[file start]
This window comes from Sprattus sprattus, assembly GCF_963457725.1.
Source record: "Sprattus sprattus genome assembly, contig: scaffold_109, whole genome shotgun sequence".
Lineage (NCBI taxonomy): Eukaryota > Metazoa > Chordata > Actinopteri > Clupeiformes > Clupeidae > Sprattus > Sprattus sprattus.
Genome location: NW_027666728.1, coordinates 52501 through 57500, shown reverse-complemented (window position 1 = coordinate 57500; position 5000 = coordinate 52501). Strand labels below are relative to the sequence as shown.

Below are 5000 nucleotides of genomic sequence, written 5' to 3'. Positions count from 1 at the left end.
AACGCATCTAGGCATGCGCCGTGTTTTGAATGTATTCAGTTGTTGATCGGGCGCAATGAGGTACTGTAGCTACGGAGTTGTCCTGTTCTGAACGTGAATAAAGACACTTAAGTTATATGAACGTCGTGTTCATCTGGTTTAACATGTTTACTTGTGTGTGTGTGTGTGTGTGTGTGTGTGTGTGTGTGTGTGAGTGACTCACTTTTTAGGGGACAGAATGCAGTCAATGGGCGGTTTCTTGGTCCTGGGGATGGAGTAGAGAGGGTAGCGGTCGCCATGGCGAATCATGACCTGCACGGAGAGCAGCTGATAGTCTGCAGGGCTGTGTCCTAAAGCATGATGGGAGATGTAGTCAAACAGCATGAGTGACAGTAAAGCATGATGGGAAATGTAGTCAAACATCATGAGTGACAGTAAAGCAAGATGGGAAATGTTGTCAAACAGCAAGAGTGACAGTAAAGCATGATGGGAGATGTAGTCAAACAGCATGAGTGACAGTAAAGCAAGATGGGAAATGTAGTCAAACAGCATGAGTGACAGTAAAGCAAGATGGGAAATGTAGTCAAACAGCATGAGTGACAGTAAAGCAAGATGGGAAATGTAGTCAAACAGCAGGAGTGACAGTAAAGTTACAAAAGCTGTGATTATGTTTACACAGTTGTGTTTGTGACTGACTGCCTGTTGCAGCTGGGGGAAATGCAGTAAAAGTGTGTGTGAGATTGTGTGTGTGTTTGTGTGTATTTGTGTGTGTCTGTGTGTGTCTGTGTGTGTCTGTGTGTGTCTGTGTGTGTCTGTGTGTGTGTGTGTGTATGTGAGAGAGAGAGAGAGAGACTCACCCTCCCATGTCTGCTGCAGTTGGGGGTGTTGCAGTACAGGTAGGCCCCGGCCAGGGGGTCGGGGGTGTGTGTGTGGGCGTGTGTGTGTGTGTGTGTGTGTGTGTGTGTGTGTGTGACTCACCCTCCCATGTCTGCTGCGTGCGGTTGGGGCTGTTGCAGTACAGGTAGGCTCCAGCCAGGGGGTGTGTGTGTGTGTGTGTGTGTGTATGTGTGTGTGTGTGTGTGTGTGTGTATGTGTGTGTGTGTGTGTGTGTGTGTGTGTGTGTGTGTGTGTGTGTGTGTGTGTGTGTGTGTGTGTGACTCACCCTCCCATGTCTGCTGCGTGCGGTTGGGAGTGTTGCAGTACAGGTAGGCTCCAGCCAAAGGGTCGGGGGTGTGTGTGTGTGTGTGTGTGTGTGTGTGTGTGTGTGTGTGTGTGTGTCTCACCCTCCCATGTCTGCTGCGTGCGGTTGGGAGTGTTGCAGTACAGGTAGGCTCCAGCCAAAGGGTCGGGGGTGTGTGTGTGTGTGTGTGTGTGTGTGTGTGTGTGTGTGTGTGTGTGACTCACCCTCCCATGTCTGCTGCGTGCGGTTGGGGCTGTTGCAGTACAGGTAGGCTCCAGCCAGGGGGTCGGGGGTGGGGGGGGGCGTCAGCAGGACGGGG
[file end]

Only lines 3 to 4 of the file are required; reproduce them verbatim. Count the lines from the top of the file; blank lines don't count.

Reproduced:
Lineage (NCBI taxonomy): Eukaryota > Metazoa > Chordata > Actinopteri > Clupeiformes > Clupeidae > Sprattus > Sprattus sprattus.
Genome location: NW_027666728.1, coordinates 52501 through 57500, shown reverse-complemented (window position 1 = coordinate 57500; position 5000 = coordinate 52501). Strand labels below are relative to the sequence as shown.